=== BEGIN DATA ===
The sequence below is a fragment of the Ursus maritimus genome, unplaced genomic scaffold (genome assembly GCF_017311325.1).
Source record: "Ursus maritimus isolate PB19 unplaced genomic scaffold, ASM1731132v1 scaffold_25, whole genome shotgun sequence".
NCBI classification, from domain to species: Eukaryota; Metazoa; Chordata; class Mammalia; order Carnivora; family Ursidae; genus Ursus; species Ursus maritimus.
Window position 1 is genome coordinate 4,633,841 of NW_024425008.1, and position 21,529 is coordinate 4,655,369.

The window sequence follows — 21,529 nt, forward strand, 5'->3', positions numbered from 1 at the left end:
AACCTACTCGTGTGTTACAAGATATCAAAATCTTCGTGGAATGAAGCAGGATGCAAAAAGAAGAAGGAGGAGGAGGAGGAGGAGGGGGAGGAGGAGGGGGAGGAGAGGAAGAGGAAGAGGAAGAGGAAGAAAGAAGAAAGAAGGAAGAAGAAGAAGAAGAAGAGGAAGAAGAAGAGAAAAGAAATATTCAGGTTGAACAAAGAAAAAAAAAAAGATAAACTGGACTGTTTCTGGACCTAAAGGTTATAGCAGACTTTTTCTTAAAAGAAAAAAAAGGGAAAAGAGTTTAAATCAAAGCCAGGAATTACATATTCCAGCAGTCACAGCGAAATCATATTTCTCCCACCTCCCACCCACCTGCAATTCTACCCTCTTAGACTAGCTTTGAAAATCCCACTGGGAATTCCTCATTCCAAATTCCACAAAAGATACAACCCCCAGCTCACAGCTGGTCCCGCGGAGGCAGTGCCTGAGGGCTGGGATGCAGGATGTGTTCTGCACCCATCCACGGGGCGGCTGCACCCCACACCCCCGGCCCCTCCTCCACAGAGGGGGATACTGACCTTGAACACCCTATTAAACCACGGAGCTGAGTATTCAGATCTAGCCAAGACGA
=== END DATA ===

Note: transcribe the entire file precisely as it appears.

The sequence below is a fragment of the Ursus maritimus genome, unplaced genomic scaffold (genome assembly GCF_017311325.1).
Source record: "Ursus maritimus isolate PB19 unplaced genomic scaffold, ASM1731132v1 scaffold_25, whole genome shotgun sequence".
NCBI classification, from domain to species: Eukaryota; Metazoa; Chordata; class Mammalia; order Carnivora; family Ursidae; genus Ursus; species Ursus maritimus.
Window position 1 is genome coordinate 4,633,841 of NW_024425008.1, and position 21,529 is coordinate 4,655,369.

The window sequence follows — 21,529 nt, forward strand, 5'->3', positions numbered from 1 at the left end:
AACCTACTCGTGTGTTACAAGATATCAAAATCTTCGTGGAATGAAGCAGGATGCAAAAAGAAGAAGGAGGAGGAGGAGGAGGAGGGGGAGGAGGAGGGGGAGGAGAGGAAGAGGAAGAGGAAGAGGAAGAAAGAAGAAAGAAGGAAGAAGAAGAAGAAGAAGAGGAAGAAGAAGAGAAAAGAAATATTCAGGTTGAACAAAGAAAAAAAAAAAGATAAACTGGACTGTTTCTGGACCTAAAGGTTATAGCAGACTTTTTCTTAAAAGAAAAAAAAGGGAAAAGAGTTTAAATCAAAGCCAGGAATTACATATTCCAGCAGTCACAGCGAAATCATATTTCTCCCACCTCCCACCCACCTGCAATTCTACCCTCTTAGACTAGCTTTGAAAATCCCACTGGGAATTCCTCATTCCAAATTCCACAAAAGATACAACCCCCAGCTCACAGCTGGTCCCGCGGAGGCAGTGCCTGAGGGCTGGGATGCAGGATGTGTTCTGCACCCATCCACGGGGCGGCTGCACCCCACACCCCCGGCCCCTCCTCCACAGAGGGGGATACTGACCTTGAACACCCTATTAAACCACGGAGCTGAGTATTCAGATCTAGCCAAGACGA